The Biden administration approved an offshore wind farm off the coasts of Rhode Island and New York on Wednesday as part of a plan to deploy 30 gigawatts of offshore wind energy by 2030. The U.S. Department of the Interior announced it approved the construction and operations of the South Fork Wind project, the department’s second approval of a commercial-scale, offshore wind energy project in the United States. Last week, the department marked the groundbreaking off the coast of Massachusetts for the first commercial-scale offshore wind project. >click to read< 08:44

French fisherman blockading British ships over Brexit licenses

French fisherman have blockaded British ships after feeling ‘humiliated’ by Britain over post-Brexit operating licences. The fisherman lined their boats across the entrance to St Malo port from dawn to stop the British Normandy Trader getting into the Brittany port from Jersey. The disgruntled men aim to target ferries arriving in Ouistreham and Calais,,, Pascal Lecler, one of the fishermen said: “We’re hostage to politics. It doesn’t make us happy to be here, but it can’t go on.’ >click to read< 07:45

My Friend’s Stage IV Cancer Diagnosis Showed His Remarkable Strength

Tom Hoxsie, captain of the fishing vessel North Star, sat cross-legged beside a woodstove in his toolshed. It was late February in coastal Rhode Island, gray inside and out,,, The last phase of his life had begun in pain and misjudgment. Tom was used to discomfort; his hands were a mass of calluses and scars; he labored in an industry of endless punctures, cuts, and strains, where the mentality is to wrap a wound in electrical tape and get back to it.,, This meant cancer crept up on a man with high tolerances for hardship and pain. He had had a chronic cough since at least early 2018, But that summer, he delayed getting a chest X-ray because, in the inshore fishing business around here, the warmer months are when a commercial fishing operation makes much of its money. “We were working,”,,, >click to read< 15:41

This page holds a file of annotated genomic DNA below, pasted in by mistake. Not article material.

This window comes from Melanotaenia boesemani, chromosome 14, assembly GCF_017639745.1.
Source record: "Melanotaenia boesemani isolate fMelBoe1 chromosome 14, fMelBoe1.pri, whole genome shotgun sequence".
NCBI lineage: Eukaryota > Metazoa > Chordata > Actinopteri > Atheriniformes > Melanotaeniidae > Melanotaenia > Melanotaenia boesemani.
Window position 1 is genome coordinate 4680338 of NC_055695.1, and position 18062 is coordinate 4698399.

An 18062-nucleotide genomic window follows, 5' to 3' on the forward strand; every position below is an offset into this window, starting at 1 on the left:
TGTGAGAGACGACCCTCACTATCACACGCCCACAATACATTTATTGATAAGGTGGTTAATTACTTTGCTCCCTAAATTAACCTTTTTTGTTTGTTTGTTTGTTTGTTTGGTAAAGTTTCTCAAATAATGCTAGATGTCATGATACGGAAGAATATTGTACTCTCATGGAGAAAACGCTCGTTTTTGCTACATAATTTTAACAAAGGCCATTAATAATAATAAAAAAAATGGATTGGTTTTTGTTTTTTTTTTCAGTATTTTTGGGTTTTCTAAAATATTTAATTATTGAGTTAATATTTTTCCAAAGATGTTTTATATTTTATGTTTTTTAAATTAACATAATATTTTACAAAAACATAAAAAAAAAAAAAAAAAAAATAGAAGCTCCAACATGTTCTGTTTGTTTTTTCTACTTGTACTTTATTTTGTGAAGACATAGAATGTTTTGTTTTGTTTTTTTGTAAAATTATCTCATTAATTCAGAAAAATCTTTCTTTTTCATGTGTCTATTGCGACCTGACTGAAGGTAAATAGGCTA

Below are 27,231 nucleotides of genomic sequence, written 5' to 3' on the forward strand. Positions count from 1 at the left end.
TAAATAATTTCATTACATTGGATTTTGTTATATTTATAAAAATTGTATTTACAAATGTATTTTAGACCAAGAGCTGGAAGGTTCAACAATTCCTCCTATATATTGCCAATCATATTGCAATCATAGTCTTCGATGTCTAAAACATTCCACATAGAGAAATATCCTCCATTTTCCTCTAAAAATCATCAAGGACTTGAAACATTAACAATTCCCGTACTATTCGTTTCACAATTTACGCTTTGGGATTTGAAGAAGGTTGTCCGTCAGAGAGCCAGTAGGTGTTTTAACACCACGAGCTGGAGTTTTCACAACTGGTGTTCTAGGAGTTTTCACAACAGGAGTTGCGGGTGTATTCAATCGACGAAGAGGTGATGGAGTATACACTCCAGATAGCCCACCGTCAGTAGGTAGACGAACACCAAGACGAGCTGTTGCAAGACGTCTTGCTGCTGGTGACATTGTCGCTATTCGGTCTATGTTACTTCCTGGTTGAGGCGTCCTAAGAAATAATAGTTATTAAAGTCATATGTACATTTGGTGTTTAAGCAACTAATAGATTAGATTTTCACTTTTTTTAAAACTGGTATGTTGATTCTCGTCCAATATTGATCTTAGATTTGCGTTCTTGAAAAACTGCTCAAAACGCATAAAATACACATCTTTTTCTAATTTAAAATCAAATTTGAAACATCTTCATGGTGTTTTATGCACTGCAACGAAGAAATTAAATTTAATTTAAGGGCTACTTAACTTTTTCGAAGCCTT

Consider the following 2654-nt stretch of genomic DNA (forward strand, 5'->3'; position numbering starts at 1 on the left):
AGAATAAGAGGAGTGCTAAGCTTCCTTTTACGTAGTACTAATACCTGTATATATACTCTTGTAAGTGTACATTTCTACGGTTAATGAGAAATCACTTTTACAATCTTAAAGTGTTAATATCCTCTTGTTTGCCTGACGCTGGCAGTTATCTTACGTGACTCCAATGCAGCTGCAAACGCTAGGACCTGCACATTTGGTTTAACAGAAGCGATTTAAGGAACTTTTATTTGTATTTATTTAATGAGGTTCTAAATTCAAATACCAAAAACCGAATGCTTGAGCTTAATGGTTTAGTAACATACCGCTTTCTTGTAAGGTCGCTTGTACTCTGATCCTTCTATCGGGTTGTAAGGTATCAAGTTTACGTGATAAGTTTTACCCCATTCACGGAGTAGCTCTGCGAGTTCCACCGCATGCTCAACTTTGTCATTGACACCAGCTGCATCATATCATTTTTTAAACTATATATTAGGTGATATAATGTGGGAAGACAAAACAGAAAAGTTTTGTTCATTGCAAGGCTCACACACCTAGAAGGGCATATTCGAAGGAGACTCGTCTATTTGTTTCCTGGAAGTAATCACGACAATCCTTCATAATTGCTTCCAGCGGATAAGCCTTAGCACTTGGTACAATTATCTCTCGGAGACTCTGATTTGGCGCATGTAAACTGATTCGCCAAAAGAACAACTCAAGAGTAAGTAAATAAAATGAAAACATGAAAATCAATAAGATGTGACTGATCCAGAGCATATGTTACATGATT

Focus is on safety as lobster season opening nears in southwestern NS

Wharves are full of lobster fishing gear waiting to be loaded aboard the more than 1,600 vessels in Lobster Fishing Areas 33 and 34, which will head to sea on dumping day to set their gear. The season is scheduled to open on Nov. 29 in both LFAs, but an early two-day weather window flexibility agreement granted to the industry this year by DFO would allow for the season to open as early as Nov. 27 if the forecast is calling for strong winds on Monday. Saturday, Nov. 27 has already been called as a no-go due to the weather. The next conference call to discuss the weather is set for Friday morning, Nov. 25. >click to read< 11:52

NOAA orders lobster fishing gear out of offshore zone

After a month-long court battle, an appeals court upheld the closure on November 16 U.S. Rep. Jared Golden, a Maine Democrat, said that the annual closure from October 1 to January 31 sets a dangerous precedent. It “will give federal agencies a green light to pursue regulatory actions that could devastate communities without any regard for whether or not those efforts are grounded in facts and data,” he said in a statement. “It’s regulations like this one that make people distrust government. Instead of looking out for hardworking people, our government cares more about appeasing deep-pocketed environmental groups that can litigate our lobster fishery out of existence,” Golden said. >click to read< 09:19

Bering Sea fishermen press NPFMC on halibut bycatch